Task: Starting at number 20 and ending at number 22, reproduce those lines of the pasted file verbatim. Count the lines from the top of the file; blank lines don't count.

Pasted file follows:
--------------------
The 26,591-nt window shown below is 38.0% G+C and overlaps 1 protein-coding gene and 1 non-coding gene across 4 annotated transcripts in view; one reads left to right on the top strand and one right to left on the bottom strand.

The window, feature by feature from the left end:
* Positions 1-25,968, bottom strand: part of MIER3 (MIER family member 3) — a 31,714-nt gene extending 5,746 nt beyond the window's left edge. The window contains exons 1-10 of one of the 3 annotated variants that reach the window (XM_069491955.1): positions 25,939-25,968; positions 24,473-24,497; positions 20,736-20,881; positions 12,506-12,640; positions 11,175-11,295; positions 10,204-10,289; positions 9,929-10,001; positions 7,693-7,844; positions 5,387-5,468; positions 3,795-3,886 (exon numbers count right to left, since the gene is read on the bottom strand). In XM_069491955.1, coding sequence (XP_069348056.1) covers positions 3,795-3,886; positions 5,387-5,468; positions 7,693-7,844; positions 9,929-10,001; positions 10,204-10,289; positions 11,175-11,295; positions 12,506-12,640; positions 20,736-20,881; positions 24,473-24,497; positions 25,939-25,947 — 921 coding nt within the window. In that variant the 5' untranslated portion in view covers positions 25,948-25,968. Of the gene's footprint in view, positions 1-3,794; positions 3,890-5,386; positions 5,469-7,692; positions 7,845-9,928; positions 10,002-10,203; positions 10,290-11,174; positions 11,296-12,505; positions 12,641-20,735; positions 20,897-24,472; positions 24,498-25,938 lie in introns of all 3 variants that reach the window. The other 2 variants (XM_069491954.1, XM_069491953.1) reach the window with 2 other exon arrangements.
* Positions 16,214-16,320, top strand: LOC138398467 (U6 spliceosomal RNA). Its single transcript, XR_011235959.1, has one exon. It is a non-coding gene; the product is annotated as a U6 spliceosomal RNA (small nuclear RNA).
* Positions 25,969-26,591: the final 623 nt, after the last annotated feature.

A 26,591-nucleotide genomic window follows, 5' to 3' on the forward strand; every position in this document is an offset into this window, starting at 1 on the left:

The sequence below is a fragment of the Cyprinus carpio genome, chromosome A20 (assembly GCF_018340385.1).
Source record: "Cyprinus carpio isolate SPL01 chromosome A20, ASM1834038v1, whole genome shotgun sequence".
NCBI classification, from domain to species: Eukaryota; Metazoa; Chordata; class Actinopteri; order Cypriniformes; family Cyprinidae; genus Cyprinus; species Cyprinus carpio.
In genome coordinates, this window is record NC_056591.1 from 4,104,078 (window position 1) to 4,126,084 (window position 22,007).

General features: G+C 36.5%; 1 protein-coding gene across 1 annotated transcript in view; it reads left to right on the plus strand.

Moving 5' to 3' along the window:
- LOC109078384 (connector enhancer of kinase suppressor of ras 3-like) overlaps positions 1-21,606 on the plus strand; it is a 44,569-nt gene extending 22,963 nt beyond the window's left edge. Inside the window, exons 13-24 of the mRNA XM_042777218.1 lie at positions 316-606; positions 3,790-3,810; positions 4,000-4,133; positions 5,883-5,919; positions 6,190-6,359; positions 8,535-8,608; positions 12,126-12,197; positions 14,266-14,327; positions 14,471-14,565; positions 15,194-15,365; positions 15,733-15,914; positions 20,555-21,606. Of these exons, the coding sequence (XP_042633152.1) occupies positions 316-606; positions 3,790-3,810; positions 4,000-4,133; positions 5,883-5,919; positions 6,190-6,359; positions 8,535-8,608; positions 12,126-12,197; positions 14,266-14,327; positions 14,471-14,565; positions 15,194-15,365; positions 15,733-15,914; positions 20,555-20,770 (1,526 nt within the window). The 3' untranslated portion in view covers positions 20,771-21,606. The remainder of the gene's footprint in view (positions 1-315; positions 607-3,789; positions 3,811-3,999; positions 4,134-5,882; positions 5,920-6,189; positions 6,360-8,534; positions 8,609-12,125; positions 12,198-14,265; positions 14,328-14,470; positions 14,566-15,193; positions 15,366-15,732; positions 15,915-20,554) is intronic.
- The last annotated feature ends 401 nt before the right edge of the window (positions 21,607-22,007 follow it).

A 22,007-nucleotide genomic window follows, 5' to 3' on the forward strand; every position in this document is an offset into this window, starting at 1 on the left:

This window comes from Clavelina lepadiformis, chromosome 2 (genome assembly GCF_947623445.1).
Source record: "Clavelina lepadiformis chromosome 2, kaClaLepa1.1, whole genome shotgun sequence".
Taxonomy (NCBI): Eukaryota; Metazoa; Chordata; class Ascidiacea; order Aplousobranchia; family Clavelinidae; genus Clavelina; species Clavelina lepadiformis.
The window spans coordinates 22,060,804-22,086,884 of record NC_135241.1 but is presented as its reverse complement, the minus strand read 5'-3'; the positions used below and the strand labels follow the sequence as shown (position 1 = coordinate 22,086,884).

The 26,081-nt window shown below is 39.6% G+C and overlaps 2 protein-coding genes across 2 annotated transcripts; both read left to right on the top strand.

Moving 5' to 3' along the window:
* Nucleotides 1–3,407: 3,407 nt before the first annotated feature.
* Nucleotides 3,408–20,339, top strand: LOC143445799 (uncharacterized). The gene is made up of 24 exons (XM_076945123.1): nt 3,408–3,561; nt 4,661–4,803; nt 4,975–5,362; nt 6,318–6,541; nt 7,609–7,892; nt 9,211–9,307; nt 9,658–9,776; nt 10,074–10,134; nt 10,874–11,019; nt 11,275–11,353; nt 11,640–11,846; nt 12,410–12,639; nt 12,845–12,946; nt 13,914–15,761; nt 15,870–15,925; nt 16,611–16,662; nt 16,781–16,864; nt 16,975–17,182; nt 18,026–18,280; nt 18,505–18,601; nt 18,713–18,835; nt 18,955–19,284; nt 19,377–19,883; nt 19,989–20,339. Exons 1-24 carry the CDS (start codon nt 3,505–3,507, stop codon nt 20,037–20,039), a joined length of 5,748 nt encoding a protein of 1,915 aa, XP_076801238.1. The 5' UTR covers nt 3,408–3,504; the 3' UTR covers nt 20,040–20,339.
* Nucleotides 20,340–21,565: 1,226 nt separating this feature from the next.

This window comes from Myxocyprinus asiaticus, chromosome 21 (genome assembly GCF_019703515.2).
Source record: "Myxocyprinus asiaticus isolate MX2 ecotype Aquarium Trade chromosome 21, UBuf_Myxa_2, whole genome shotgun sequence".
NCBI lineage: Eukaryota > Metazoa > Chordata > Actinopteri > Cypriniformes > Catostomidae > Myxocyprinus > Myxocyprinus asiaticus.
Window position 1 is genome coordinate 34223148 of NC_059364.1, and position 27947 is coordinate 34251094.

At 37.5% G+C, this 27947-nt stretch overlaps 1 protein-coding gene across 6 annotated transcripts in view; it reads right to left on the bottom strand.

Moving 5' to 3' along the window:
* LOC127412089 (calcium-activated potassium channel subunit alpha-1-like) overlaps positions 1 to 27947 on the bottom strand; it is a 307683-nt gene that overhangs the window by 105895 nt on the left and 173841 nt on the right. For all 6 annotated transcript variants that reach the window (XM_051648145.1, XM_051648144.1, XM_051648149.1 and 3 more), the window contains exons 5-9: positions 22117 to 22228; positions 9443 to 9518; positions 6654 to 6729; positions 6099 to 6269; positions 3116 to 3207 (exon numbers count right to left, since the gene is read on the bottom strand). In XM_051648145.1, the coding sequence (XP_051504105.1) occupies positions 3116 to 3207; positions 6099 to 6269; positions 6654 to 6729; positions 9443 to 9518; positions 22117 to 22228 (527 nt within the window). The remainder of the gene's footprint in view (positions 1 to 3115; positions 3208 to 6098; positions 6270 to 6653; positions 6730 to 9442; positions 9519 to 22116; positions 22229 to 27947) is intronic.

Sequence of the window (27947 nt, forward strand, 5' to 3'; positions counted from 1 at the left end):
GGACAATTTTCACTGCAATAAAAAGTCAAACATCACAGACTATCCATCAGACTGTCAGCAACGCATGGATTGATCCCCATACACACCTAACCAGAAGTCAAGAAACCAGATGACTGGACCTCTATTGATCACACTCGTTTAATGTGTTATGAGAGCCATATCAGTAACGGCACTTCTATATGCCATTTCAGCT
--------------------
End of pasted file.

The 26,081-nt window shown below is 39.6% G+C and overlaps 2 protein-coding genes across 2 annotated transcripts; both read left to right on the top strand.

Moving 5' to 3' along the window:
* Nucleotides 1–3,407: 3,407 nt before the first annotated feature.